The Shepherd’s PsalmPsalm 23Theme: Our Provider.This week’s lessons remind us that Jesus Christ is the Good Shepherd. LessonFifth, we shall not lack provision. The Twenty-third Psalm says, “You prepare a table before me in the presence of my enemies. You anoint my head with oil; my cup overflows” (v. 5).
Keller sees this as the shepherd’s preparation of the high table lands or mesas where the sheep graze in summer. A good shepherd will prepare these before the sheep arrive, removing physical hazards, destroying poisonous plants and driving predators away. Keller also has a chapter in which he describes how ancient shepherds used a mixture of olive oil, sulphur, and spices to protect their sheep from insects and promote healing from infectious skin diseases.
In biblical imagery oil and wine also speak of joy and prosperity, since olives and grapes take time to grow and oil and wine require time to prepare. In periods of domestic turmoil or war these tasks were not performed.
Moreover, oil and wine were highly valued in the dry barren lands of the Near East. In Palestine, where the sun shines fiercely most of the year and the temperatures continually soar up into the hundreds, the skin becomes cracked and broken and throats become parched. Oil soothes the skin, particularly the face. Wine clears the throat. When a guest arrived at the home of a friend, hospitality demanded the provision of oil and wine so the ravages of travel might be overcome. David spoke of this somewhat differently when he prayed, “O Lord, …let your face shine on your servant” (Ps. 34:14, 16). A shining face was the face of a friend. In another passage David thanks God for “wine that gladdens the heart of man” and “oil to make his face shine” (Ps. 104:15).
If we will allow God to lead us where he will, we will find that a table has been prepared for us, our heads have been anointed with pst ureoil, and our cups have been filled to overflowing with the wine of true joy.
Sixth, we shall not lack a heavenly home. The Twenty-third Psalm portrays life as a pilgrimage, and in the final verse the psalmist rightly comes to life’s goal, which is God’s house. “Surely goodness and love will follow me all the days of my life, and I will dwell in the house of the Lord forever.”
To have a sure home has always been a desire of the nomadic people that occupied the area of the Near East bordered by the Mediterranean Sea, the Red Sea, and the great Arabian desert. T. E. Lawrence, who gained fame as Lawrence of Arabia during the first world war, wrote of this in his classic volume Seven Pillars of Wisdom. He tells in the opening pages of that book how, because of the geography of this area, one tribe after another came out of the desert to fight for the lush Judean highlands which contained the best trees, crops, and pastures. Under Joshua the Israelites were one of these peoples. When a group like this succeeded, the conquered people generally moved just a bit south into the Negev, which was also good land though not so good as the highlands. They in turn displaced others, and those still others, until the last of these people were pushed out into the desert with nothing before them but Damascus. For most of them Damascus, with its ample rivers and fields, thereby became a symbol for the end of life’s long passage.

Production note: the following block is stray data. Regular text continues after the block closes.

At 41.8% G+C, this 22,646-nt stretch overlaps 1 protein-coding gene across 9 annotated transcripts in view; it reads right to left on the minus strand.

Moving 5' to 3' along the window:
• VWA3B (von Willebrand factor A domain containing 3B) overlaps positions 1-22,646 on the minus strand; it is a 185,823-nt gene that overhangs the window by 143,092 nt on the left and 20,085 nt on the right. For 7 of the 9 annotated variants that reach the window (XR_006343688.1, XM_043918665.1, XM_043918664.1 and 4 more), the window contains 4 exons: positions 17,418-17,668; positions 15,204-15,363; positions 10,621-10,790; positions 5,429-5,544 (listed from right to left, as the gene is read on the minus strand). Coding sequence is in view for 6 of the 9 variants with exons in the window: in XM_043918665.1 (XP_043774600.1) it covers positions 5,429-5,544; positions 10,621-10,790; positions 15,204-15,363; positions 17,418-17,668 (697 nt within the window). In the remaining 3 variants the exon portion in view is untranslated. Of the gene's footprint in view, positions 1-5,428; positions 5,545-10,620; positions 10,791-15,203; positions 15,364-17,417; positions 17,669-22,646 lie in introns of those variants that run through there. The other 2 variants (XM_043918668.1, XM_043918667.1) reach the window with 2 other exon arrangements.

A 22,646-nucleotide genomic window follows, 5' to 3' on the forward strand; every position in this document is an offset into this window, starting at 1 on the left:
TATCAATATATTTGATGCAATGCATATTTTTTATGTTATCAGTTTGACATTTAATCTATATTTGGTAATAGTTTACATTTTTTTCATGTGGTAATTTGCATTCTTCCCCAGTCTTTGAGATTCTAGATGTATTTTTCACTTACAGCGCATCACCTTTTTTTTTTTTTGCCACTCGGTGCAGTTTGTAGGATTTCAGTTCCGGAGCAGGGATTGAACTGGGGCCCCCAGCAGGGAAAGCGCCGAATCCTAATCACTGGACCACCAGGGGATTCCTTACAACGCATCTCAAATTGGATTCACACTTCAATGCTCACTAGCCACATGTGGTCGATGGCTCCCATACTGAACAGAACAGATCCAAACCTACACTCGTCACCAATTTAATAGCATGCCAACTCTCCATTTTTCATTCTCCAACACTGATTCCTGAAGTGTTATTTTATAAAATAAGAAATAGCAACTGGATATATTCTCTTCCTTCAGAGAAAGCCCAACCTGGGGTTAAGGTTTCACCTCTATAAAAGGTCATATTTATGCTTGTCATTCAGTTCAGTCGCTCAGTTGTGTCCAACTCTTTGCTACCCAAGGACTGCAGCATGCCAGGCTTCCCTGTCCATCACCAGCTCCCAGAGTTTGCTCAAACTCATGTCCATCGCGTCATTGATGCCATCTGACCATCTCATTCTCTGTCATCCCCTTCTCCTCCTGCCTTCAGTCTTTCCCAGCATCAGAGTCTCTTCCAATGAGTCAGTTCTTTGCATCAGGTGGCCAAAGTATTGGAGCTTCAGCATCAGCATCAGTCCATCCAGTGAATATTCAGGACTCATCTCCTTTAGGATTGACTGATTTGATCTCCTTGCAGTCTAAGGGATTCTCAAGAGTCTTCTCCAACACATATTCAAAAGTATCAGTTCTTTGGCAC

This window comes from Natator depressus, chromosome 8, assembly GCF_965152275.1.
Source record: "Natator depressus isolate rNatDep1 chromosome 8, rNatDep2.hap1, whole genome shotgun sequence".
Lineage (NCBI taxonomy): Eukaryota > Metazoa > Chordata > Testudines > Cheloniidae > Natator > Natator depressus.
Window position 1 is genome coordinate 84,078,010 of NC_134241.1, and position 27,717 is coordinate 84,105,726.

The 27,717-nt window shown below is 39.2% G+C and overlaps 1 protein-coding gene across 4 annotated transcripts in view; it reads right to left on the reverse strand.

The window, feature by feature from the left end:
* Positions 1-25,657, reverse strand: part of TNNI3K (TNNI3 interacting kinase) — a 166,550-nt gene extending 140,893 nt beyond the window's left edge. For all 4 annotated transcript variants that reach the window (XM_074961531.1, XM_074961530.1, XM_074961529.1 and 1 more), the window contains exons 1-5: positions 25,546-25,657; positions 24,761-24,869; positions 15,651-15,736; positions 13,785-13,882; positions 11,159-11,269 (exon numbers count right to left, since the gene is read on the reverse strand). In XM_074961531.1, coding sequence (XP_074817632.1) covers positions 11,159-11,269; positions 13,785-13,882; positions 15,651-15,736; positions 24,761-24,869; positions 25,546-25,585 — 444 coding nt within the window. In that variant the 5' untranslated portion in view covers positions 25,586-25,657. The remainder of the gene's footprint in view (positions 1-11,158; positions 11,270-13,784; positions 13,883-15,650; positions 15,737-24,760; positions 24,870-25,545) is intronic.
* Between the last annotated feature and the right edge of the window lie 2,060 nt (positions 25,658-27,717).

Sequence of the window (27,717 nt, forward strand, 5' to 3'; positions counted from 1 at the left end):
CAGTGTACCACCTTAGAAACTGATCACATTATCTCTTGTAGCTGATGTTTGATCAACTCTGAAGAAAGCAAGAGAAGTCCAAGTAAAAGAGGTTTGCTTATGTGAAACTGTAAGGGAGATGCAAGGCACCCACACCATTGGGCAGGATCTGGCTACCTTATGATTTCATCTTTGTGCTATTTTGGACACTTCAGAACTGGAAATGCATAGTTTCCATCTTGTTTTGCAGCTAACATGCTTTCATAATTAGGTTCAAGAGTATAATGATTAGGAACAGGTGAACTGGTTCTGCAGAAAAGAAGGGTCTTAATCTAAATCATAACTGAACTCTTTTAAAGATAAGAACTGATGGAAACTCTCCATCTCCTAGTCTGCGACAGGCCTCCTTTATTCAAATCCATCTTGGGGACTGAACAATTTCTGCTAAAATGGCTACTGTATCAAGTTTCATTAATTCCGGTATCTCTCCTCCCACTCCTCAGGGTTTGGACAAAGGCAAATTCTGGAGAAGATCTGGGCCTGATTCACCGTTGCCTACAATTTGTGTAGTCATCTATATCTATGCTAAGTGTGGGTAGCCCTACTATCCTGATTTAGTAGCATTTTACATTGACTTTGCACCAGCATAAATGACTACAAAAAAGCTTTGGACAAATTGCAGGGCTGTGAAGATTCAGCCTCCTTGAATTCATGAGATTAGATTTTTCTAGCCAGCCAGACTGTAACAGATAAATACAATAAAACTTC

We too long for such a home. Only our home is not Damascus. It is the place the Lord himself, our Good Shepherd, has gone to prepare for us. “I am going…to prepare a place for you,” he said. “And if I go and prepare a place for you, I will come back and take you to be with me that you also may be where I am” (John 14:2-3). John writes of those who are to dwell in that land in the very last book of the Bible:
Never again will they hunger;never again will they thirst.The sun will not beat upon themnor any scorching heat.For the Lamb at the center of the thronewill be their shepherd;he will lead them to springs of living water.And God will wipe away every tear from their eyes” (Rev. 7:16-17).
These blessings have been achieved for us by the Shepherd who became a lamb to bring us this salvation. He is both Lamb and Shepherd.
Is he your lamb? Has he become your shepherd? If he is and has, you will not lack rest, life, guidance, safety, provision, or a heavenly home. You will lack nothing essential in time. You will lack nothing in eternity. You will be greatly blessed, and you will be able to say with David, “The Lord is my shepherd.” Hallelujah!
Key PointIf we allow God to lead us where he will, we will find that a table has been prepared for us.

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